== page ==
Frank Scorpiniti is now just over a year into his Canadian experience: 11 months as chief operating officer of the Katz Group and just four months in the chief executive officer position to which he was appointed after the retirement of former president and CEO Andy Giancamilli in February. That time has been long enough for him to size up the competition.


Frank Scorpiniti, Katz Group, chief executive officer, CEO, Rexall, Andy Giancamilli, Duane Reade, Longs Drugs, pharmacy chains, community pharmacy, Canada, pharmacist, Alasdair McKichan, John Lederer, Loblaw, Stephen Roath, Warren Bryant, Walgreen, Dell Pharmacies










































































































































































































































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Katz CEO Scorpiniti energized by intense competition

June 25th, 2012
by Alasdair McKichan

MISSISSAUGA, Ontario – Frank Scorpiniti is now just over a year into his Canadian experience: 11 months as chief operating officer of the Katz Group and just four months in the chief executive officer position to which he was appointed after the retirement of former president and CEO Andy Giancamilli in February. That time has been long enough for him to size up the competition.

Having spent his previous career first in California, where Longs Drugs had its headquarters, and then serving in a senior position with Duane Reade in New York City, Scorpiniti understands competition.

Frank Scorpiniti, CEO of Katz Group

“The competition in Canada, whether it comes from other pharmacy chains, supermarkets or mass merchants, is among the best in North America,” he says. “And that’s energizing: Strong competition drives us to be a better company. It keeps us continually focused on improving the customer experience and enhancing our ­offering.”

When he was growing up in the heart of Silicon Valley during the early high-tech boom, the parents of Scorpiniti’s school friends worked for such companies as Intel and Apple. Many of his peers were set on making their careers in one or another of the high-tech industries that the valley nurtured.

At age 16 Scorpiniti did not have a fixed view of where he should direct his energies, though he knew he wanted to go to college. His chief immediate ambition was to own a car. His father agreed that was a reasonable aspiration but suggested to Frank he might first think about how he planned to finance its purchase and upkeep.

That response prompted Frank to seek a job at his neighborhood Longs Drug Store — performing the everyday jobs associated with housekeeping for the front of the store: retrieving carts, receiving merchandise, stocking shelves and ringing out customers. These were the days before mass merchant and warehouse stores achieved the prominence they now have, and drug stores moved substantial tonnages of general ­merchandise.

One weekend, when Scorpiniti was about 18, the cashier operating the old-style register serving the dispensary called in sick and Scorpiniti was pressed into service to fill the position. In that role he was able to observe, close up, the type of interaction the duty pharmacist — he still remembers his name, Richard Loken — had with the patients he dealt with in a steady stream.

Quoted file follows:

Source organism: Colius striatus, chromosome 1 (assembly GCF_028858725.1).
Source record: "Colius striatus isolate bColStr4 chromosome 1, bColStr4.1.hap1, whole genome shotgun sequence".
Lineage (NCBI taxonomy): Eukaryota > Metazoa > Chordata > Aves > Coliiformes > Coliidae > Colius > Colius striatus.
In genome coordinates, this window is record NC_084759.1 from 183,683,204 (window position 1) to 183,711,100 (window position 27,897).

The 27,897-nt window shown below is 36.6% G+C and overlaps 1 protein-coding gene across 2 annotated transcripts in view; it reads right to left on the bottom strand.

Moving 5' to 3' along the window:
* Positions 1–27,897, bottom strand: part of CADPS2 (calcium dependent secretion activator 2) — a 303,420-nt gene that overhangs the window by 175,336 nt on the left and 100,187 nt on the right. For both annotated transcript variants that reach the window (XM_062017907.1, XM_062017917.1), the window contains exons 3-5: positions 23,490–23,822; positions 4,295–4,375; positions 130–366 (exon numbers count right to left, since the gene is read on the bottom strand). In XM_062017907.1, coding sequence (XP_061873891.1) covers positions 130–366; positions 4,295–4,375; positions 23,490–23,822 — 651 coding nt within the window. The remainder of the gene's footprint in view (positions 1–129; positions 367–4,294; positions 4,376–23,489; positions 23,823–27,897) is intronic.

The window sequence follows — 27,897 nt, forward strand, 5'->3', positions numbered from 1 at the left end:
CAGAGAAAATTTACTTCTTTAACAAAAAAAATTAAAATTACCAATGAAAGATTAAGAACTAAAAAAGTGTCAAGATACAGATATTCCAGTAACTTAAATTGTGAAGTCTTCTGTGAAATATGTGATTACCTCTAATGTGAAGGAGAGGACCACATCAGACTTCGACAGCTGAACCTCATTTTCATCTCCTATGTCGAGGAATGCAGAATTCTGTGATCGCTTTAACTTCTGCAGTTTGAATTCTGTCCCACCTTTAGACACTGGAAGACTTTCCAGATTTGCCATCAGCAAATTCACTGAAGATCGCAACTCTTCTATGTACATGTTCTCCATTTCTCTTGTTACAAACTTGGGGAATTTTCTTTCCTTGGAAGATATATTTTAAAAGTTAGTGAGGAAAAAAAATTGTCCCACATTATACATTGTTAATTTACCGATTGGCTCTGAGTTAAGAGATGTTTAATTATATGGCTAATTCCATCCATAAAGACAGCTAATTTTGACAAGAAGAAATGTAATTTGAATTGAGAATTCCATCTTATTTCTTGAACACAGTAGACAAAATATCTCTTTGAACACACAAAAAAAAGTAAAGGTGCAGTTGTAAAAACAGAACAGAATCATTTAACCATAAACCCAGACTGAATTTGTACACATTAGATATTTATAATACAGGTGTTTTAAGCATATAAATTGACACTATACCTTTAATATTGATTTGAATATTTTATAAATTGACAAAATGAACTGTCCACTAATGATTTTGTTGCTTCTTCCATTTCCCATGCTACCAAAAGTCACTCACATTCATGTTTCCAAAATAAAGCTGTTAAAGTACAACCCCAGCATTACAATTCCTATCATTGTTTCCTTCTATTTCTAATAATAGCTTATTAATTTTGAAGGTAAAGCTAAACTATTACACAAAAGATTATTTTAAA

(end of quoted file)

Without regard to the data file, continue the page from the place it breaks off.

The young Scorpiniti was impressed at the almost magical interaction the pharmacist had with each of his patients. There was clearly mutual respect on both sides, and the patients expressed gratitude for the advice and, likely, the peace of mind they derived from the encounter.

Scorpiniti was hooked. He decided pharmacy would be his chosen profession. His application to the school of pharmacy at the University of the Pacific at Stockton was accepted, and Scorpiniti was able to take advantage of the fact that several Longs pharmacies were within easy reach of the campus. Every weekend saw him working in one or another of these stores, gaining the practical experience that nicely complemented the theory in which he was immersed during the week.

Scorpiniti went on to graduate magna cum laude with a doctorate in pharmacy. His part-time work with Longs was converted into a full-time professional position as, first, a relief pharmacist and, ultimately, a pharmacy manager. Scorpiniti notes that over a five-year period he must have worked in 75 or 80 stores all over northern California. These stores served a diverse population that included many patients of Chinese, Vietnamese, Hispanic and other foreign-born origins. He learned how to understand and react to the habits and lifestyles of all these different groups.

“Patients may not always be aware, but every day pharmacists are playing an important role in ensuring safe and cost-effective use of prescription drugs — a value community pharmacy is uniquely positioned to provide."

He was also able, he says, to cobble together in his own professional development the best practices of all the pharmacists with whom he came into contact in these many stores. At the same time, he was meeting a succession of store managers. With them, also, he forged relationships and received a grounding in the dynamics of front-store operational ­management.

In 1999 Longs’ then CEO, Stephen Roath, asked Scorpiniti to take on an assignment at the home office introducing category management, which at the time was primarily a front-shop discipline, to the pharmacy. It was quite a challenge. Scorpiniti likens it initially to adapting a square peg to fit a round hole. But soon, a pharmacy-based data warehouse was created, which gave insight into numerous improvement opportunities.

Difficult though the transition process was, it produced results. Profitability in the pharmacies improved significantly, and Scorpiniti was promoted from director of pharmacy category management to vice president of pharmacy marketing.